Brexit – What Does It Mean For Australian Investors?

Brexit – What Does It Mean For Australian Investors?

Given the amount of press coverage over the last weeks and months, most of you would be aware that the UK was to hold a referendum (Brexit) to decide whether or not they would remain as part of the European Union.  It was always going to be a closely run race with almost all pundits predicting a victory for the ‘’Remain’ voters.

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Economic Snapshot –   May – June 2016

Economic Snapshot – May – June 2016

In May we experienced an important realignment of interest rate expectations – both here in Australia and in the USA. Both countries are resisting a change of rates for differing reasons. There has been softer than expected inflation data in Australia leading to a holding strategy on rates whereas the USA had stronger than expected spending data – but is communicating concern about Britain leaving the European Union which in turn has led to a similar hold strategy. All things being equal and assuming Britain remain in Europe the USA is more likely to increase rates. We live in interesting times?

In Australia, the market priced another cut in the cash rate, while in the USA the market brought its short-term expectations for the cash rate more into line with the Federal Reserve’s guidance. These changes in the market’s expectations about interest rates contributed to a modest but renewed depreciation of the $A – which continues to show resilience upside strength beyond expectations.

Australia

 Economic data for Australia released in May prompted further expectations of lower domestic interest rates. For example, the latest wage price index figures showed hourly rates of pay grew by a mere 0.4% in the March quarter and by 2.1% over the past 12 months. This was the lowest reading in the last 20 years. Economists have noted that this pace of wage inflation is lower than history suggests it should be given where the unemployment rate is at the moment.

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Economic Snapshot for March – April 2016

Economic Snapshot for March – April 2016

Portfolios in March saw further improvement in global investor sentiment as fears of a recession faded due to better news on key economic data and some stability returning to the oil market. Equities recorded a positive return for the month, with emerging equity markets outperforming particularly well after their recent difficult months. The normal monthly graph looks significantly different to the 3 month equivalent for the first quarter of the year and as such we have included the latter for a better perspective. US equities for example have now achieved a moderate return of 1.18% for the quarter but this is due to a strong rebound of over 6% in March. This is a poignant reminder that when we take into account a minimum 5 year time horizon the graphs are merely snapshots of a point in time.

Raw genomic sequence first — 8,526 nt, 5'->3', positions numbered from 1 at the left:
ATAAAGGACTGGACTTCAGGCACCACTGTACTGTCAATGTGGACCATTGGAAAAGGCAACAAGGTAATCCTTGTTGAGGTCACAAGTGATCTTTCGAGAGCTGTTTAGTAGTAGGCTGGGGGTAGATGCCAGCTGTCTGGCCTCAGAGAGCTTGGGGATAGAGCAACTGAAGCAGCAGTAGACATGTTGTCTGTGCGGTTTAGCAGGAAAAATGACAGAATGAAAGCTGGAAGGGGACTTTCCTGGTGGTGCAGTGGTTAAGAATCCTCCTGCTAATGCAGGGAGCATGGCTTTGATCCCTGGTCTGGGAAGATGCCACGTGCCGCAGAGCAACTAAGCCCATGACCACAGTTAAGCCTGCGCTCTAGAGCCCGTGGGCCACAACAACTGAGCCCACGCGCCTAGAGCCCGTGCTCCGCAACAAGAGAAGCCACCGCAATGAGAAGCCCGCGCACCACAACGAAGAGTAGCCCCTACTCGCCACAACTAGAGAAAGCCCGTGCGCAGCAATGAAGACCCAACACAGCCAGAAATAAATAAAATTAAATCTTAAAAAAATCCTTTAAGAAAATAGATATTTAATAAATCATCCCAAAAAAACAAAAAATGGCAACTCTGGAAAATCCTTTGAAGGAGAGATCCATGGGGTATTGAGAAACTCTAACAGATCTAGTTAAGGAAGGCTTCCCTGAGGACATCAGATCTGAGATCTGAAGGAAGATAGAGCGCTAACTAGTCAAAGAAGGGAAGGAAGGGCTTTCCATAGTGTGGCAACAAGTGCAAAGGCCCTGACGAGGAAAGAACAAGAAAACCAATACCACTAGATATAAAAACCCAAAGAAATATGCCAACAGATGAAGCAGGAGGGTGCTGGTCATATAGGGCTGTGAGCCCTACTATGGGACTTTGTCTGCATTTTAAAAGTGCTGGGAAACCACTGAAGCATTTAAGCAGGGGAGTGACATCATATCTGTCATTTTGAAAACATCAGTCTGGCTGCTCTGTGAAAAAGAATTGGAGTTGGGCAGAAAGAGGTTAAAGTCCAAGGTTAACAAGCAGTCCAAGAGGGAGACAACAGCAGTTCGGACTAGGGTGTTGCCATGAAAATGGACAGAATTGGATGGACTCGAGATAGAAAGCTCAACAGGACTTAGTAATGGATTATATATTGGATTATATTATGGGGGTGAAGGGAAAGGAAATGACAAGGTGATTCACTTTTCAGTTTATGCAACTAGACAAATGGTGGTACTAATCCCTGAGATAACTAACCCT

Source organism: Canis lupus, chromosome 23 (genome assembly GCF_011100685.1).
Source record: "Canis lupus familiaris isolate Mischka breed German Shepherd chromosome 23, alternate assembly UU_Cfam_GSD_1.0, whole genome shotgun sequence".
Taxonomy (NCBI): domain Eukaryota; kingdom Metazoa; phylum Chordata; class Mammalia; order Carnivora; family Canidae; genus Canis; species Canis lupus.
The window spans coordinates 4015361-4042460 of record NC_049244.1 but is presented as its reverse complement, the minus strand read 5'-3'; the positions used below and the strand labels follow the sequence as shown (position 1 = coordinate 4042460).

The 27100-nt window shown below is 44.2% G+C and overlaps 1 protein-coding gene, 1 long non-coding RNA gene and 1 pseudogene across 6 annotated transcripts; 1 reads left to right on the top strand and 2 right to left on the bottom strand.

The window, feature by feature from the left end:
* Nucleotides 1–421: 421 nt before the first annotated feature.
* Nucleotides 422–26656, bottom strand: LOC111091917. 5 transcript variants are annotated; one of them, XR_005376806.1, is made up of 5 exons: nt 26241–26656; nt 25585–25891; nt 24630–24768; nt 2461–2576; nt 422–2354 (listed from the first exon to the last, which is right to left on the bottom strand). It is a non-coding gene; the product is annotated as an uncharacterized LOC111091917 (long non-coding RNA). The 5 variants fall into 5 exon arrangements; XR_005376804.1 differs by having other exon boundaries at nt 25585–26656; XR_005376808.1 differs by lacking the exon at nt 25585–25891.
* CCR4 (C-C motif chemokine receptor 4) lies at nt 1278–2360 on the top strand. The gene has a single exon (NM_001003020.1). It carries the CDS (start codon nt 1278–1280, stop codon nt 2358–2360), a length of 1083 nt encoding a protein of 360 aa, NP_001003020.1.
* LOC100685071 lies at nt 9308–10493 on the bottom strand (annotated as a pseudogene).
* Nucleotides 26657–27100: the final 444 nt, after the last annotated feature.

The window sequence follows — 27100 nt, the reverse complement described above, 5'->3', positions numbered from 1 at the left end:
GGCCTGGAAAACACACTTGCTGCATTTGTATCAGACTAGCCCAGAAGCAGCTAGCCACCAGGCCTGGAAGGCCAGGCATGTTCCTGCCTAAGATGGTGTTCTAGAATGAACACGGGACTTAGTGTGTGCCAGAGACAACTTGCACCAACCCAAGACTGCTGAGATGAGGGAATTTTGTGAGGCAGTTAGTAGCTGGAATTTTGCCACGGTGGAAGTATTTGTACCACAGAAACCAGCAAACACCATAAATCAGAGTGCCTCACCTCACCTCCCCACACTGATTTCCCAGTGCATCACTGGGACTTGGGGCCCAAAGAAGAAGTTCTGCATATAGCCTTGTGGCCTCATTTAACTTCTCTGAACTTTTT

In the US, there were further signs of labour market strength and some welcome improvement in the pace of manufacturing activity. Core inflation also continued to edge higher. However, the Federal Reserve again reiterated its preference to move cautiously with further interest rate increases. This inevitably undermined the US$ and resulted in speculative trading and volatility.

There were also encouraging signs of improving economic conditions in China, with the manufacturing index rising to its best level since June 2014. This reflects the impact of further monetary and fiscal stimulus from the Chinese authorities in recent months.

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PrimeAdvisory 2016 Federal Budget Review

PrimeAdvisory 2016 Federal Budget Review

The Federal Treasurer Scott Morrison has handed down the Budget for the 2016/17 year.

This budget includes many initiatives to stimulate the economy and establish a 10 year economic plan that will transition Australia from a mining led economy to a stronger, more diversified economy encouraging innovation and job growth. Read More

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Why Budget Night might be a MayDay call for transition to retirement pensions

Why Budget Night might be a MayDay call for transition to retirement pensions

55 and over – Act NOW to protect your Super

Everyone loves a good rumour and with budget night less than a month away – due to be delivered on 3rd May – there are many going around. With Australia’s population aging and the baby boomers now at retirement age, it is suspected that the government may look to superannuation, contributions tax, and transition- to-retirement schemes (TTRs). Moreover, it is rumoured that TTRs may be attacked in the May budget. This means if you were 55 or over on 1 July 2015 you may need to act now.

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